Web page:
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Store Brands Vs Name Brands?

Store Brands Vs Name Brands?

Gone are the days of black and white generic store brand offerings and the accompanying consumer perception of poor quality. More retailers are competing with nationally recognized brands both in appearance, and more importantly, substance. So what are store brand products doing to compete in the retail space?

Many times the manufactures who make name brand products are the same ones producing the store brands which sit right next to them on the shelves. This is why so many retailers keep sensitive information under wraps about who exactly is making their product lines. Some stores like Whole Foods differentiates its "365 Everyday Value" line by modifying ingredients to target nutritional information by lowering fat or salt.

Some products like saltines and black beans have very few ingredients to modify. In these situations, the only thing to change is product packaging. ConAgra CEO Gary Rodkin says the company shifts "differentiation as far downstream as possible." Sometimes the only difference between a store brand and name brand bag of chips may be seasoning and packaging.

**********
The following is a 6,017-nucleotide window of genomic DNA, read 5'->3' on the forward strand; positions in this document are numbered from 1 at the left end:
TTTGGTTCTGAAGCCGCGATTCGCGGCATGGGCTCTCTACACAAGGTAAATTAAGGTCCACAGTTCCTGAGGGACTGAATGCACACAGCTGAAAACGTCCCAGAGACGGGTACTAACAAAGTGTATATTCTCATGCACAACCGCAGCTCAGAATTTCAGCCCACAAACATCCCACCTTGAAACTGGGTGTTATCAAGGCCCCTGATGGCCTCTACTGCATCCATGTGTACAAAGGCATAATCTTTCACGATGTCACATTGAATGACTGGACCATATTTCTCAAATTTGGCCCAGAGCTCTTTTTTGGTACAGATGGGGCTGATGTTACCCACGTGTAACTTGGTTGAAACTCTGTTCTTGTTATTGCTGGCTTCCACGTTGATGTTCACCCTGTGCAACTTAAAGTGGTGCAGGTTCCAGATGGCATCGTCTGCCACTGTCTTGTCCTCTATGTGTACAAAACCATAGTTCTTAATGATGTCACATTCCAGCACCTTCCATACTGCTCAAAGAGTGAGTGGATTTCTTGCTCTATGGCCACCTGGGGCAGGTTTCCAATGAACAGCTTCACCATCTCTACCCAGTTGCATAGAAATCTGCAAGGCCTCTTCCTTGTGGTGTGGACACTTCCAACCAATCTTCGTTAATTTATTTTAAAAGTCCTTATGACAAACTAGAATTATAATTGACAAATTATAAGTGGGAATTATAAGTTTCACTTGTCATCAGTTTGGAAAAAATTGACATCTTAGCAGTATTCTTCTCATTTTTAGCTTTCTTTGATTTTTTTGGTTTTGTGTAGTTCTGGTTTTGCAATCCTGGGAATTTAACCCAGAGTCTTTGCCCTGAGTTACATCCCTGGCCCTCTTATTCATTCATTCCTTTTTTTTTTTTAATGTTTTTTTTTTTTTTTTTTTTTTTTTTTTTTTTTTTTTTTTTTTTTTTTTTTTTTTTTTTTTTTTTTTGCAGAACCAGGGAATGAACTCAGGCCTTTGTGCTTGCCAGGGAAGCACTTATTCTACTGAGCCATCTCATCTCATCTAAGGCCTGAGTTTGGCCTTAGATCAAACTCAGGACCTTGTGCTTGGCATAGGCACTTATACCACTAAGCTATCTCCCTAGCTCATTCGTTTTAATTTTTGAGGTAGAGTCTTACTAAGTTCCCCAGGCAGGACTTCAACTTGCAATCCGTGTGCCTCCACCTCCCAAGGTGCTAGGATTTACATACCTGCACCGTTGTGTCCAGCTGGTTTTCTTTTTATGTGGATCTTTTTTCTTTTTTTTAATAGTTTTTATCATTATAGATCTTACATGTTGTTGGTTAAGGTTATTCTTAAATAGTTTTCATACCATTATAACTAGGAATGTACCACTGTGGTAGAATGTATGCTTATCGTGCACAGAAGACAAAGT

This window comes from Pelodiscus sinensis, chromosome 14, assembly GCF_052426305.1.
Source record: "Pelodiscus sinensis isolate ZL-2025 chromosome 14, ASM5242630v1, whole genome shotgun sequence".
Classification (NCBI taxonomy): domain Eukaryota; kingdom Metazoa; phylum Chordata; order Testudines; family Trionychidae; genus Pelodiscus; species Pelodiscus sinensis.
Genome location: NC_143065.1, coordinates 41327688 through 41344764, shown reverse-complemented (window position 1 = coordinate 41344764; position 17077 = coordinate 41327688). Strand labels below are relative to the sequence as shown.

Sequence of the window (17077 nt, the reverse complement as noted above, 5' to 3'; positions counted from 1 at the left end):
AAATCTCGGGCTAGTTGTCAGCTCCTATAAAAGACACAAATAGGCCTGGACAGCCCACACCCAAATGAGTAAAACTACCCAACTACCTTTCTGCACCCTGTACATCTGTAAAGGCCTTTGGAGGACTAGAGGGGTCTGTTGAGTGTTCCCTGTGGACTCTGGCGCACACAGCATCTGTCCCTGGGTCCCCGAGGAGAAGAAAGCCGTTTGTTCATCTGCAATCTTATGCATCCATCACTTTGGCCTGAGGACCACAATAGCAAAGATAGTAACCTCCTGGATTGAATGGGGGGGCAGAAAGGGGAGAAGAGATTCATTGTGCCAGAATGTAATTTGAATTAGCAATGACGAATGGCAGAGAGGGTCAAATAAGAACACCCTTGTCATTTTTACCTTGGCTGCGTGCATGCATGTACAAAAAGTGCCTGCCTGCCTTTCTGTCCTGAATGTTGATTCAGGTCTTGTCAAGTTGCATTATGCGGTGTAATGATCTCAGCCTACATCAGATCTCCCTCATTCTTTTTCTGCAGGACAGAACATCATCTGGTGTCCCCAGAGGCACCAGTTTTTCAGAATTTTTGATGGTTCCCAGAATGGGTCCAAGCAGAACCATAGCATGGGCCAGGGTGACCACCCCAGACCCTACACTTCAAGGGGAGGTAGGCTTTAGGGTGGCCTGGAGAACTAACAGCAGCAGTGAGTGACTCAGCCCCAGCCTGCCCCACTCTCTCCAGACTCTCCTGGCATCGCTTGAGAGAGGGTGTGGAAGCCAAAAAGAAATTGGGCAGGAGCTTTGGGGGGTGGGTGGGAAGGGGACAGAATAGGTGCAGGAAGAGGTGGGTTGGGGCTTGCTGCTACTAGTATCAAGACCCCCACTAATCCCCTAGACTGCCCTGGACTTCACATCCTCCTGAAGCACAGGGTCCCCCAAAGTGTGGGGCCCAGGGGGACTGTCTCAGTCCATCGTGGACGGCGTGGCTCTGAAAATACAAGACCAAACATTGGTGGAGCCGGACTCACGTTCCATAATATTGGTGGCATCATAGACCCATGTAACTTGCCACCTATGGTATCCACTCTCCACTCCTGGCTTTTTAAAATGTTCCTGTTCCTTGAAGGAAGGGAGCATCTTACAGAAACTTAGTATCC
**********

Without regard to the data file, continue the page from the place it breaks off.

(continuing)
Whether a retailer manufacture's its own product line, as in the case of Kroger which operates 37 plants that make about 40 percent of its store brands, or delegates that task to an outside producer the landscape is changing. Retailers have adapted quickly to consumer expectations and have made promoting quality store brand offerings a top priority to stay competitive.

Given the fact that store brands still only make up about 20 percent of packaged foods in the U.S. there is still plenty of room to grow. Other countries came to this realization years ago with store brands accounting for 36 percent in the United Kingdom and 44 percent in the Netherlands. In the end, consumers benefit from the increased competition resulting in more choices, better quality and lower prices.

Image by: Adam Lederer